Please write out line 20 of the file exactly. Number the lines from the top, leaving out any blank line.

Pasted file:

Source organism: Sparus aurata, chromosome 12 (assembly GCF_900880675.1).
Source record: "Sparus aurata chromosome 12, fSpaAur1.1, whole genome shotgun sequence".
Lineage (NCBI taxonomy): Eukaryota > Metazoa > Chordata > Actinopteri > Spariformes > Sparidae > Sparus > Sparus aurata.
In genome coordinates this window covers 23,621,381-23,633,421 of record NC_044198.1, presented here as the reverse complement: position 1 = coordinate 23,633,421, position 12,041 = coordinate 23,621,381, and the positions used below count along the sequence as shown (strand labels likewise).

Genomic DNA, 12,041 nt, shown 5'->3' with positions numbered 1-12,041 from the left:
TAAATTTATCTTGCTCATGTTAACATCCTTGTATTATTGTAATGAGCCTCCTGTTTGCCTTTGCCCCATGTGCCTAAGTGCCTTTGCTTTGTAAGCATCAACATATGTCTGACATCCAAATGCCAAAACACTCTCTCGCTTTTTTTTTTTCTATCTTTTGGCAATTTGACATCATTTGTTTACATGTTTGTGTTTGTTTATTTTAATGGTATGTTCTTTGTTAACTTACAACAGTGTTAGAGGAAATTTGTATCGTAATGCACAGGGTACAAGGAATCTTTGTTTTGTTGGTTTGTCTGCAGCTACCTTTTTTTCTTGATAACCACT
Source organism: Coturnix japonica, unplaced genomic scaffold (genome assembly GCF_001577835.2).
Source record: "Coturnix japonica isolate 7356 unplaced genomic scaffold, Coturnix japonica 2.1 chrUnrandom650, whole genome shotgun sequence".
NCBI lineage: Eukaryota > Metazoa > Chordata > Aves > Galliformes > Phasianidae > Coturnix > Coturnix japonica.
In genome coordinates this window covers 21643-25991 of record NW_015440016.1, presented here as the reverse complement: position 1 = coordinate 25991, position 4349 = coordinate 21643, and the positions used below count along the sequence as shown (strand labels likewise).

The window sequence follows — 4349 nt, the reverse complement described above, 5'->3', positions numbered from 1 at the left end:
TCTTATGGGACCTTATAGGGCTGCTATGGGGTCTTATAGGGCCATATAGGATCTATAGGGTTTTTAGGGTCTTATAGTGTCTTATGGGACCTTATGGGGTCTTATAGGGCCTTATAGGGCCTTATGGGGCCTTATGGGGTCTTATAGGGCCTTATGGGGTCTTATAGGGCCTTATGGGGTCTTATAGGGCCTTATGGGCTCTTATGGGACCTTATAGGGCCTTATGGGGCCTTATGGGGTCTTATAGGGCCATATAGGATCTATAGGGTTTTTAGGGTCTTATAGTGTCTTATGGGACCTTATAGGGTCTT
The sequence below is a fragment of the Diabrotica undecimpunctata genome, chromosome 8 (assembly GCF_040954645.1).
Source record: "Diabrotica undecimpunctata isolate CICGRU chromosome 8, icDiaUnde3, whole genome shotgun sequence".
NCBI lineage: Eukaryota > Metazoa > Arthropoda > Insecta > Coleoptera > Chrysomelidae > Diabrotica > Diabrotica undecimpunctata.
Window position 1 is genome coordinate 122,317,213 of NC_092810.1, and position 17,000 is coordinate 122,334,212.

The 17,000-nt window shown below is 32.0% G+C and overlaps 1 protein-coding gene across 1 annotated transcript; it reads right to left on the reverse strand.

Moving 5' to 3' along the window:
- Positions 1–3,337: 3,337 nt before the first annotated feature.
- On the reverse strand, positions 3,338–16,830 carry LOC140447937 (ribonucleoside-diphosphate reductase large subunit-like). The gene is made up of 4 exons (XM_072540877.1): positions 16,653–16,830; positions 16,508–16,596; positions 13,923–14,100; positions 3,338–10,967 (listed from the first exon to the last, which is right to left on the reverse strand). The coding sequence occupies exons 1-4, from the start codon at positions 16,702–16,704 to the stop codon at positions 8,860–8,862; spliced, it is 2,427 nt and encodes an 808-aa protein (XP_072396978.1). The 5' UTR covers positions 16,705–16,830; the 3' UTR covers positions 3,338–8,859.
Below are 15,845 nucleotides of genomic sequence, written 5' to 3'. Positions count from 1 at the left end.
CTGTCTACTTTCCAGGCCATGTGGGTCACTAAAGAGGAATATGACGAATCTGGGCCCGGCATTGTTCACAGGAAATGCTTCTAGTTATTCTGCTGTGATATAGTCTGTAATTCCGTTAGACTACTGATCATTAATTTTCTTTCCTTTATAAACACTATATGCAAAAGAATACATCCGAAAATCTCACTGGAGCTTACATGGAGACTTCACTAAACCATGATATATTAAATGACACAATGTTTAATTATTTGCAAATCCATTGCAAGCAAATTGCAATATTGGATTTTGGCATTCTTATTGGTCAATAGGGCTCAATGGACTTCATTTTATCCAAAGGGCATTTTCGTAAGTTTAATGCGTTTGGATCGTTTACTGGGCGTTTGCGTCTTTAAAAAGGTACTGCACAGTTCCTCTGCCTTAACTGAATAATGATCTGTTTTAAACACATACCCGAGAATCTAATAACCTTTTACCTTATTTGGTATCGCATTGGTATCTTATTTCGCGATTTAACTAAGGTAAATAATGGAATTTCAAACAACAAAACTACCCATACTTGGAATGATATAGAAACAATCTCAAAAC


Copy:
- On the reverse strand, positions 3,338–16,830 carry LOC140447937 (ribonucleoside-diphosphate reductase large subunit-like). The gene is made up of 4 exons (XM_072540877.1): positions 16,653–16,830; positions 16,508–16,596; positions 13,923–14,100; positions 3,338–10,967 (listed from the first exon to the last, which is right to left on the reverse strand). The coding sequence occupies exons 1-4, from the start codon at positions 16,702–16,704 to the stop codon at positions 8,860–8,862; spliced, it is 2,427 nt and encodes an 808-aa protein (XP_072396978.1). The 5' UTR covers positions 16,705–16,830; the 3' UTR covers positions 3,338–8,859.